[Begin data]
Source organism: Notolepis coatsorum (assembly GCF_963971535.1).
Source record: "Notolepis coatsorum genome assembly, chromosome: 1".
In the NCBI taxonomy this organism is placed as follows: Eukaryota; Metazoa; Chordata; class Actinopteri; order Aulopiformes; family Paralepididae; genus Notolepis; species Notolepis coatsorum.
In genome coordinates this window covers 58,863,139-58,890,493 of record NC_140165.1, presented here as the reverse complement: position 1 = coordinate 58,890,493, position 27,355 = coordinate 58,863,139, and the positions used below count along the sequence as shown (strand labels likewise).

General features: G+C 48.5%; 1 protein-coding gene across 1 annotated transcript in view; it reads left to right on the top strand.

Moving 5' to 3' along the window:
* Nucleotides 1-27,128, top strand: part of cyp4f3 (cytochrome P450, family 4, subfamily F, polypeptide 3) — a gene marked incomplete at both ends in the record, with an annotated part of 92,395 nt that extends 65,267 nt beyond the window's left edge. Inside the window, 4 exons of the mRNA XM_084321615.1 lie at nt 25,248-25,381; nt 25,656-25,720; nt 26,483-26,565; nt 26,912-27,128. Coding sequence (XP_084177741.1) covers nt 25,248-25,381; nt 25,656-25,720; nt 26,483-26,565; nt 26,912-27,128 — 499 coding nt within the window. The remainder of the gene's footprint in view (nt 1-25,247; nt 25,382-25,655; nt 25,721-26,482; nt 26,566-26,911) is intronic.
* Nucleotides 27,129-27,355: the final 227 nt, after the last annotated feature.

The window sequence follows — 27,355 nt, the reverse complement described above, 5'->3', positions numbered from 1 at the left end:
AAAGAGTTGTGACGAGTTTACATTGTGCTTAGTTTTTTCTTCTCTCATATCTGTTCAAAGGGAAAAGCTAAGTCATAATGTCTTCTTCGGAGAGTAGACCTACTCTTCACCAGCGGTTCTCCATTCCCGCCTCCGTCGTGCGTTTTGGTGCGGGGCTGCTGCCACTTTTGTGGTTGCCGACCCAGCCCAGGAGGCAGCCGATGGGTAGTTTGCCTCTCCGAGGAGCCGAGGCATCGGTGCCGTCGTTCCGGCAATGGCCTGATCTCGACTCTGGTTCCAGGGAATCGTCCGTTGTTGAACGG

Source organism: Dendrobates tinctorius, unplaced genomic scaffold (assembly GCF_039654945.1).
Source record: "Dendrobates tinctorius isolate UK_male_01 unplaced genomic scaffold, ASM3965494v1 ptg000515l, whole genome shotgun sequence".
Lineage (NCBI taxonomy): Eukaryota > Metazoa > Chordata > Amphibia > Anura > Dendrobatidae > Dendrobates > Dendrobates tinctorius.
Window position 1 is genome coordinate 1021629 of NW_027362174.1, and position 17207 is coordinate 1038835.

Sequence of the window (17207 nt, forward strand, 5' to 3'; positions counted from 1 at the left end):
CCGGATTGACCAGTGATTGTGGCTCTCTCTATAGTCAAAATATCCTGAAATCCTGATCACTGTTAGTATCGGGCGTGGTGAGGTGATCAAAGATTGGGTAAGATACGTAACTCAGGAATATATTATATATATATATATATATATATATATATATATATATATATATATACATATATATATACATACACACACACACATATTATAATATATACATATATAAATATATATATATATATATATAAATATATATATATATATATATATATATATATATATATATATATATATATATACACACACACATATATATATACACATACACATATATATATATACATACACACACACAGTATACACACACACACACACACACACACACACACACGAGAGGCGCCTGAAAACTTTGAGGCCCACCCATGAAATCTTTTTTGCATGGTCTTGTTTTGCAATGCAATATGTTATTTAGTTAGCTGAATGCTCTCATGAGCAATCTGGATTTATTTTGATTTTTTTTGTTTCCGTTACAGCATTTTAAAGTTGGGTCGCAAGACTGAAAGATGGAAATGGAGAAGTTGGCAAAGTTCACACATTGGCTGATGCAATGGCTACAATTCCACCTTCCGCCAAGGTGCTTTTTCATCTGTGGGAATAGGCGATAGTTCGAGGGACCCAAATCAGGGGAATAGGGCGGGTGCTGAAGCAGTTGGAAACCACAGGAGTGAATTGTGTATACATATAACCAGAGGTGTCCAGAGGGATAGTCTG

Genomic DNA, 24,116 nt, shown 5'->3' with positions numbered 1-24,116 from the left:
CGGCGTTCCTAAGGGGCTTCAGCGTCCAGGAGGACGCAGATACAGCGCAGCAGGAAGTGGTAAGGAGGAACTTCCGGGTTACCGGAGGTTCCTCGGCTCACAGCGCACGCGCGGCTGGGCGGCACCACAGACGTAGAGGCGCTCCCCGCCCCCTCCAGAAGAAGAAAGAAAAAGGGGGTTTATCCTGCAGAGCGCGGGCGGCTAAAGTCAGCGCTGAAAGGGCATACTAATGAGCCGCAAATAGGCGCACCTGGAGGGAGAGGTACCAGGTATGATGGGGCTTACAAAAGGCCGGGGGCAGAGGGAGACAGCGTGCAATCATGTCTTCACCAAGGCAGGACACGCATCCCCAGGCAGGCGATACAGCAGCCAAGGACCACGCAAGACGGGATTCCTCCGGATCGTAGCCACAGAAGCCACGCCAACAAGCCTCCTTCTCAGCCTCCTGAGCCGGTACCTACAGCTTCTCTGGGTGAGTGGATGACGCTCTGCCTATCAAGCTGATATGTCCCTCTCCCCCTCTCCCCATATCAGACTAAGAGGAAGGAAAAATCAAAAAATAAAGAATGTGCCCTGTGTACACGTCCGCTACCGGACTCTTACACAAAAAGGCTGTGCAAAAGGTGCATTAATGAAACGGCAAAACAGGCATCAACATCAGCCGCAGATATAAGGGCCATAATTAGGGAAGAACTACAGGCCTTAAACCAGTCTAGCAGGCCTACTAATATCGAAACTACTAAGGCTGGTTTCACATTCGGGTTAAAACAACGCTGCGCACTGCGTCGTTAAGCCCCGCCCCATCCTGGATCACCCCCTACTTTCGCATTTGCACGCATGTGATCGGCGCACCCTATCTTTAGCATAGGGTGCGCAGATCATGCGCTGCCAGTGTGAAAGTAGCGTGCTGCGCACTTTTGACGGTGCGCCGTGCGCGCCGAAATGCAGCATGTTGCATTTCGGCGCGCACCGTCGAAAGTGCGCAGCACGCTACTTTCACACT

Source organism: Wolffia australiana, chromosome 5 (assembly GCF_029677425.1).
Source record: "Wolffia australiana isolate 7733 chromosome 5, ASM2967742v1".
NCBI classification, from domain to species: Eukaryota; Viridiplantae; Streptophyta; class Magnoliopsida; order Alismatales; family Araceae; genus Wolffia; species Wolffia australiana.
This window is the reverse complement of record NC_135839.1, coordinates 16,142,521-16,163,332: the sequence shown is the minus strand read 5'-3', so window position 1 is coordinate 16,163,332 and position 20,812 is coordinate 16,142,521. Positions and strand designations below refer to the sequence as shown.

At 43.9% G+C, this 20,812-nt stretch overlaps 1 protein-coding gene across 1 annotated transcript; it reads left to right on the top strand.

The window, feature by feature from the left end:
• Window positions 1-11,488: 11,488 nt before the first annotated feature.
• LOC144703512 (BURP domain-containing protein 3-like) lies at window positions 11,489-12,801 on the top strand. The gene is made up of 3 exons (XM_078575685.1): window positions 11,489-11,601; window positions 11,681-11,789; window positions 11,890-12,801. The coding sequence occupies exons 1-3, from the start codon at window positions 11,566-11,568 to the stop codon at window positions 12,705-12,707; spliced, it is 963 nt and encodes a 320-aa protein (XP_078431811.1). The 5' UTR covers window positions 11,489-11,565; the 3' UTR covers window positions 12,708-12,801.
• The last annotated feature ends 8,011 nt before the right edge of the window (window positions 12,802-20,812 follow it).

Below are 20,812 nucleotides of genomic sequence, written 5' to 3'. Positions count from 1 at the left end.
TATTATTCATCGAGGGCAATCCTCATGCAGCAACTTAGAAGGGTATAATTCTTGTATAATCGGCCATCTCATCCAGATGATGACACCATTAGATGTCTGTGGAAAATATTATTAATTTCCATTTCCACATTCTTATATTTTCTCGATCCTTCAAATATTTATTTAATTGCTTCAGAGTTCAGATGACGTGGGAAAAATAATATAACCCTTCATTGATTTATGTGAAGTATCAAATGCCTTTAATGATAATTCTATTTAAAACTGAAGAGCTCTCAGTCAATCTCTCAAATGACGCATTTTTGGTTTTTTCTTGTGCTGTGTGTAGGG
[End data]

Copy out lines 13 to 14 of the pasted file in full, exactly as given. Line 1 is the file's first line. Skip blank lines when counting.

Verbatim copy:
Lineage (NCBI taxonomy): Eukaryota > Metazoa > Chordata > Amphibia > Anura > Dendrobatidae > Dendrobates > Dendrobates tinctorius.
Window position 1 is genome coordinate 1021629 of NW_027362174.1, and position 17207 is coordinate 1038835.